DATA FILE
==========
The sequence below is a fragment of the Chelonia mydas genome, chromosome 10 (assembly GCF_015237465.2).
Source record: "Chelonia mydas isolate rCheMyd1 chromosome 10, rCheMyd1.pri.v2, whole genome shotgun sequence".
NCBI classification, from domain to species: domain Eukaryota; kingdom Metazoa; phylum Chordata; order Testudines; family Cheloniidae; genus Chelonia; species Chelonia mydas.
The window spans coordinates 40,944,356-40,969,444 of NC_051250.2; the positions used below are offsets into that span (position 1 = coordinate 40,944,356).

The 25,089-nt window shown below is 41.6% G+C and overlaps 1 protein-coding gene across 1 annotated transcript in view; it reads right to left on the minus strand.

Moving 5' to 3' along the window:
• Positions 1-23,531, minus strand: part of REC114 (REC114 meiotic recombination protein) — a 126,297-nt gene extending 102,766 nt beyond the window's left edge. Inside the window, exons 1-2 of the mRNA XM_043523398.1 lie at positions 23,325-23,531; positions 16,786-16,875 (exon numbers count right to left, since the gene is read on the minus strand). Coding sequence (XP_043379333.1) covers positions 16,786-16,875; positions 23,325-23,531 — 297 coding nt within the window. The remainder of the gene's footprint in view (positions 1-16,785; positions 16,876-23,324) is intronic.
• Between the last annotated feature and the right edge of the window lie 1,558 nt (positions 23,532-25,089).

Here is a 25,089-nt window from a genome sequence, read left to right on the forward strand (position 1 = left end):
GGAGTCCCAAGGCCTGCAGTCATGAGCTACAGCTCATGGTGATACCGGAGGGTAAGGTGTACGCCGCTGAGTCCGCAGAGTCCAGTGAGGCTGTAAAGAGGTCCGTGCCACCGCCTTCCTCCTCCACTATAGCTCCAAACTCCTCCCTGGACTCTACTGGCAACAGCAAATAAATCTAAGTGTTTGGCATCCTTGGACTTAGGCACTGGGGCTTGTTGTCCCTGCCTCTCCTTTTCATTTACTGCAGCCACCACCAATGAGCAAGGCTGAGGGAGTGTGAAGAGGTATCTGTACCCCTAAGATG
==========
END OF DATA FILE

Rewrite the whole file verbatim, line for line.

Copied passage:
The sequence below is a fragment of the Chelonia mydas genome, chromosome 10 (assembly GCF_015237465.2).
Source record: "Chelonia mydas isolate rCheMyd1 chromosome 10, rCheMyd1.pri.v2, whole genome shotgun sequence".
NCBI classification, from domain to species: domain Eukaryota; kingdom Metazoa; phylum Chordata; order Testudines; family Cheloniidae; genus Chelonia; species Chelonia mydas.
The window spans coordinates 40,944,356-40,969,444 of NC_051250.2; the positions used below are offsets into that span (position 1 = coordinate 40,944,356).

The 25,089-nt window shown below is 41.6% G+C and overlaps 1 protein-coding gene across 1 annotated transcript in view; it reads right to left on the minus strand.

Moving 5' to 3' along the window:
• Positions 1-23,531, minus strand: part of REC114 (REC114 meiotic recombination protein) — a 126,297-nt gene extending 102,766 nt beyond the window's left edge. Inside the window, exons 1-2 of the mRNA XM_043523398.1 lie at positions 23,325-23,531; positions 16,786-16,875 (exon numbers count right to left, since the gene is read on the minus strand). Coding sequence (XP_043379333.1) covers positions 16,786-16,875; positions 23,325-23,531 — 297 coding nt within the window. The remainder of the gene's footprint in view (positions 1-16,785; positions 16,876-23,324) is intronic.
• Between the last annotated feature and the right edge of the window lie 1,558 nt (positions 23,532-25,089).

Here is a 25,089-nt window from a genome sequence, read left to right on the forward strand (position 1 = left end):
GGAGTCCCAAGGCCTGCAGTCATGAGCTACAGCTCATGGTGATACCGGAGGGTAAGGTGTACGCCGCTGAGTCCGCAGAGTCCAGTGAGGCTGTAAAGAGGTCCGTGCCACCGCCTTCCTCCTCCACTATAGCTCCAAACTCCTCCCTGGACTCTACTGGCAACAGCAAATAAATCTAAGTGTTTGGCATCCTTGGACTTAGGCACTGGGGCTTGTTGTCCCTGCCTCTCCTTTTCATTTACTGCAGCCACCACCAATGAGCAAGGCTGAGGGAGTGTGAAGAGGTATCTGTACCCCTAAGATG